Electronic Design
Developers Can Expect To See Everyware Everywhere

Developers Can Expect To See Everyware Everywhere

Building a system from the ground up including all the software can be rewarding, but it’s a timeconsuming process that’s prone to errors. That’s why developers utilize off-the-shelf processor boards, operating systems, and run-time systems. Systems that aren’t built with a significant amount of off-theshelf hardware and software are rare.

On the software side, C remains the dominant programming language of choice, with C++ bringing up the rear. C++ has made significant gains on the embedded side, so object-oriented programming isn’t a foreign methodology to embedded developers. But even with their popularity, C and C++ have some major challenges when it comes to creating bug-free code. Potential problems crop up with issues such as pointer errors and non-portable multithreaded applications, which are key with the growing plethora of multicore platforms.

Eurotech’s Everyware Software Framework (ESF) seeks to address many of these typical embedded development shortcomings (see the figure). ESF is based on Java and the OSGi framework, originally developed for Java applications running on a set-top box, although it can incorporate packages written in any programming language including C and C++. It’s available with many of Eurotech’s platforms, such as the company’s PC/104 boards, and it will eventually span its product line.

If you mention Java to many embedded programmers, the response is often jovial laughter or violent recrimination. They’ll repeat myths such as “Java can’t be fast and efficient,” “Java uses too much memory,” or “Java can’t do real-time applications,” so many programmaers might view Everyware with more than a bit of skepticism.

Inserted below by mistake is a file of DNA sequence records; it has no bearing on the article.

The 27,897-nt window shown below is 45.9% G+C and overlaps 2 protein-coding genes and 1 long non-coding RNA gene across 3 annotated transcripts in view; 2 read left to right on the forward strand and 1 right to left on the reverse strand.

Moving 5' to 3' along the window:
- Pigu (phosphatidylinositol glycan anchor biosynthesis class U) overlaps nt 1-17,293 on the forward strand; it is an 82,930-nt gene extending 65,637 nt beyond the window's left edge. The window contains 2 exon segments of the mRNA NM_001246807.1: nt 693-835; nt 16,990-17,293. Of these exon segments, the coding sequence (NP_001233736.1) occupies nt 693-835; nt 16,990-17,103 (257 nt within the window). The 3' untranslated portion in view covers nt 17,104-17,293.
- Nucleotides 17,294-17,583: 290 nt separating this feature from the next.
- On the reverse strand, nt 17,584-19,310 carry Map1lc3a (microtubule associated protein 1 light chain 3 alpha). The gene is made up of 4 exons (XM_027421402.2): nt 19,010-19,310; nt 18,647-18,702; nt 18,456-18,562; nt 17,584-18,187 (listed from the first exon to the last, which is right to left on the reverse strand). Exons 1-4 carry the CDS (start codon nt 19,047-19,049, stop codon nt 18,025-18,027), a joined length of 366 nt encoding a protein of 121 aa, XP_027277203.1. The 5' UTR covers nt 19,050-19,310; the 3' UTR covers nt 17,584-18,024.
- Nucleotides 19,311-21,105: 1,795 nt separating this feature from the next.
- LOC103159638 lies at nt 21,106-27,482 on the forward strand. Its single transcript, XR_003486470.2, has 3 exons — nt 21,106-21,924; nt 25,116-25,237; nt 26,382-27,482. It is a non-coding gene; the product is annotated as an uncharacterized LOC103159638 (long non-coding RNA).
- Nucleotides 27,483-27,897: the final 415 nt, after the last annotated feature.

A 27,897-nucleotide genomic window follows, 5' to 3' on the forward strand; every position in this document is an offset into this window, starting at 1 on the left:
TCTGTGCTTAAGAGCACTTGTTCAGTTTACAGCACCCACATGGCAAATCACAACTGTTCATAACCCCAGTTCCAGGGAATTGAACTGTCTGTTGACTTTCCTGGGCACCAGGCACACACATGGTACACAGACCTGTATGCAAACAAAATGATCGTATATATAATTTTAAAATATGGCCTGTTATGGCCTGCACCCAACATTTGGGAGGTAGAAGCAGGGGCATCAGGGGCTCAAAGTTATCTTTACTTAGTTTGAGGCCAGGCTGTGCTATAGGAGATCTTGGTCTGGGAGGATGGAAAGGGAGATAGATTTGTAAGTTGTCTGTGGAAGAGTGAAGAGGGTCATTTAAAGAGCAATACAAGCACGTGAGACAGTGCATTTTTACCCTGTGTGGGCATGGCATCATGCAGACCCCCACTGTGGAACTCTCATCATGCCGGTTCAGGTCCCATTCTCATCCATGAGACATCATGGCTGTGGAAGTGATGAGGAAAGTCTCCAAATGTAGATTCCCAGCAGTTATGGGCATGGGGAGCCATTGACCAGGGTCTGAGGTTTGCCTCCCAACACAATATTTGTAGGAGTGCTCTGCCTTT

Everyware’s optimizing compilers, real-time pacing garbage collectors, and real-time Java implementations more than address these issues. In addition, Java has a number of features such as built-in multithreading, not to mention significant advantages when it comes to portability. So, it behooves C and C++ embedded developers to take a close look at platforms such as Everyware.

The Everyware Software Framework is based on Wind River Linux, IBM’s Java virtual machine (JVM), the OSGi framework (the basis for the Eclipse integrated development environment), and a host of general and hardware-specific “bundles.”

Bundles are Java packages. Each supported Eurotech board has its own hardware-specific bundle. This makes ESF more like a “super” board support package. The Java Native Interface (JNI) can be used to build bundles that incorporate C and C++ code or code developed using other languages as well.

ESF brings together a collection of software that has been readily available and in use for other application environments. The fact that ESF is a complete, integrated system that targets specific hardware will be a key to its success with embedded developers.

Arlen Nipper, Eurotech’s president and CTO, said that his company developed ESF because of the amount of time that customers spent developing pieces of OSGi technology in a custom fashion, such as bundle management and deployment. Likewise, they were spending a lot of time debugging code that had pointer errors. Java and OSGi address these issues.

Eurotech recognizes that ESF is not the only alternative. Developers can still buy Eurotech boards and use their regular tools and programming languages like C. However, the reasons to move to ESF are compelling.


Video Interview with Arlen Nipper

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